It took only six weeks for a conspiracy to arise to replace this duo with Caesar Nikephoros, Leo's half-brother. Irene had three of her courtiers scourged, tonsured, basted, fricaseed, and banished; replacing them with more loyal men. Nikephoros himself, she made a priest; this sounds like an honor but it conveniently disqualified him from becoming Emperor.
Apart from the scourging and tonsuring, there were other hints that Irene had in mind being more than a mere facilitator for her son the Emperor. Irene's defensiveness may have reflected her understanding of what happened to the last regent, Martina, who was exiled to a sunny island after less than a year, with her tongue remaining behind.
The next rebellion Irene had to quash was by Elpidius in Sicily. Irene sent a fleet, which defeated his, but Elpidus himself fled to Africa and joined the Abbasid Caliphate. They returned with a vengeance in 782, took Anatolia, and only agreed to retreat for three years for a large payment and plenty of booty and snacks.
With Leo and the other iconoclasts dead or banished, Irene inevitably restored the veneration of icons. Kewpie Dolls, Raggedy Ann and Andy, and prizes found inside boxes of Cracker Jack began to appear throughout the realm. Irene summoned two church councils, where like any good lawyer, she knew the answers she wanted long before asking the questions. The second of these, at Nicaea in 787, was the Seventh Ecumenical Council. Once it became clear it would be a success, it got the more high-falutin title of the Second Council of Nicaea. This council not only revived veneration of icons but reunited the Eastern Church with the Church of Rome. Finally people throughout Europe could get one-stop absolutions at the drive-up window.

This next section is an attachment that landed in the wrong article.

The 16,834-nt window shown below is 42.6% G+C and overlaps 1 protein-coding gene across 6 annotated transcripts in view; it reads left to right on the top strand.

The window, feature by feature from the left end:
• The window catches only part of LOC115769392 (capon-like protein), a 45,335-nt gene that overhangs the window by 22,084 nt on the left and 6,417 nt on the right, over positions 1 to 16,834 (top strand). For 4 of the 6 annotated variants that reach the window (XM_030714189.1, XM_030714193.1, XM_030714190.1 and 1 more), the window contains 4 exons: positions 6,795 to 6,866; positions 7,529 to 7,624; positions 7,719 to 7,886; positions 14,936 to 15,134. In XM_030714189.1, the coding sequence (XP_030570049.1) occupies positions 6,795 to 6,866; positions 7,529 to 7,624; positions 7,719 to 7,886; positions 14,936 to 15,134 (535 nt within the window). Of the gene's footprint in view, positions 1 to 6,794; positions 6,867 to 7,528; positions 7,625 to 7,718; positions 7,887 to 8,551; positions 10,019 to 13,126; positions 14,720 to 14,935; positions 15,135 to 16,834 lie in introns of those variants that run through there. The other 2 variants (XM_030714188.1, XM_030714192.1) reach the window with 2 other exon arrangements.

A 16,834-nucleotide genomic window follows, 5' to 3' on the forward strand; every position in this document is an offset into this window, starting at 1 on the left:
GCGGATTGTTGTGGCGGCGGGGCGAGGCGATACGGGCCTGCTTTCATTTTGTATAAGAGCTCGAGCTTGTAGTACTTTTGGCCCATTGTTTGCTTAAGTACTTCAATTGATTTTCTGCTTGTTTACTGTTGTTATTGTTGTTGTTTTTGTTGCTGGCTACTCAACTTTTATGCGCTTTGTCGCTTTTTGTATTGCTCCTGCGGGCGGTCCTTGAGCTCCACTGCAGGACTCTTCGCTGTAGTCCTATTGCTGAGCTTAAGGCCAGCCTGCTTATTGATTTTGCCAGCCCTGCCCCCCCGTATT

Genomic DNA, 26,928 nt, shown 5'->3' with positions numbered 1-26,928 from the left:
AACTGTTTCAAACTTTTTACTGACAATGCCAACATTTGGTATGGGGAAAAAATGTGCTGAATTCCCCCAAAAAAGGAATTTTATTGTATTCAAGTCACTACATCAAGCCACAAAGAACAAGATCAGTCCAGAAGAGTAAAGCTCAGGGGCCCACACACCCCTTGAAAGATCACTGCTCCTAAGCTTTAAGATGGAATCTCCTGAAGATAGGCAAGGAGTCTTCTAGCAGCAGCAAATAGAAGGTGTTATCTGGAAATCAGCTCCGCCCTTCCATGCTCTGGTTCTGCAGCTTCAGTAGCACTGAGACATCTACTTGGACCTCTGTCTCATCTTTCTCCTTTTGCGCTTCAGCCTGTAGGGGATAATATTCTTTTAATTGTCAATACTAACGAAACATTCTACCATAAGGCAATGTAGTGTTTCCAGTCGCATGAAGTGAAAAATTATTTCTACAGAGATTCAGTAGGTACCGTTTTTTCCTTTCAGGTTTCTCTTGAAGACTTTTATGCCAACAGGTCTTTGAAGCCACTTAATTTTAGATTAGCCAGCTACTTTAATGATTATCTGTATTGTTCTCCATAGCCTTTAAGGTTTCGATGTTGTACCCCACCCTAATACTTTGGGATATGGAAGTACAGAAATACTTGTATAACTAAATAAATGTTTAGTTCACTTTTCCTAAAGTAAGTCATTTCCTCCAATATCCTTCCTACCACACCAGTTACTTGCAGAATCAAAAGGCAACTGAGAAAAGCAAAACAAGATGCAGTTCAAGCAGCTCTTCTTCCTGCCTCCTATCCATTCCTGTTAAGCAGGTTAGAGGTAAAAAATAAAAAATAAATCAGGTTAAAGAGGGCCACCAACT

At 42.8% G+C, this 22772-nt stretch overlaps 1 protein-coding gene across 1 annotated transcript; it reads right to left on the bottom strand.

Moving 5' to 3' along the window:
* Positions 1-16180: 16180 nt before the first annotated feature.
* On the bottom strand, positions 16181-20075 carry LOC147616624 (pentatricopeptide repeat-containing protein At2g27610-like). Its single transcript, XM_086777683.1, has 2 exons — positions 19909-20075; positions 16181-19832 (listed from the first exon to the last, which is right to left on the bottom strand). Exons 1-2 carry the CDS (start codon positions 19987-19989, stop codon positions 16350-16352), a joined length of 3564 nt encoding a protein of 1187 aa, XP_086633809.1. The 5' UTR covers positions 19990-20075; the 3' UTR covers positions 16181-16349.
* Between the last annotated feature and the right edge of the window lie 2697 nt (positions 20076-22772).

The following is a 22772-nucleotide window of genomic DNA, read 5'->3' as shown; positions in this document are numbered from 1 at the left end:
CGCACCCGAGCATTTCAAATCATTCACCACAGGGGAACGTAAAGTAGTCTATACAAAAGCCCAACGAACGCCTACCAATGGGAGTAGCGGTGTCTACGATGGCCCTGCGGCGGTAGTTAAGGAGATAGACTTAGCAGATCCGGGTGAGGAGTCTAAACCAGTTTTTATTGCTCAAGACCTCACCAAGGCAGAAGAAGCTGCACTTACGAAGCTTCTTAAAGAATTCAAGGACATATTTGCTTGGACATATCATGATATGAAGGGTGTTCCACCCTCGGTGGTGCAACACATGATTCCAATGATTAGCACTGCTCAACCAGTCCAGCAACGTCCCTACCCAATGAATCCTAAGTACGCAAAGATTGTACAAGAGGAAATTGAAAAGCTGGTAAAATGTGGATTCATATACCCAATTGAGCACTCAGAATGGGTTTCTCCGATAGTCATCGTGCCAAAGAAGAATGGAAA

Too big for her britches
Constantine eventually grew beyond popping pimples and wanted to govern in his own right. Irene crushed this attempt and afterward demanded that oaths be taken in her name alone. This was too much for the military class, which in 790 proclaimed Constantine the sole ruler. Dramatic stuff, given that it had no effect. Constantine and Irene continued to exchange stiff pleasantries, like American Senators praising the Gentlemen on the other side of the aisle while they leak each other's off-color jokes to The New York Times.
Mother and son were proclaimed "co-rulers" again in 792, but the entire government took sides and cunning intrigues started taking place. By 797, Constantine fled to the provinces, but partisans of Irene brought him back to the palace, where Irene poked out his eyes, and probably plenty of his brain too, as Constantine died of his wounds within days. Irene was finally Number One.
In Western Europe, however, Charlemagne was flexing his muscles in the so-called Carolingian Empire. He invaded Italy, captured the Lombard kingdom, fought the Saxons of northern Germany, and defeated the Avars. In 800, the Pope declared Charlemagne a Roman Emperor. He did not claim to want to take on Byzantium too — not just yet — but the Eastern Empire was much less comfortable than before. And still ruled by a woman.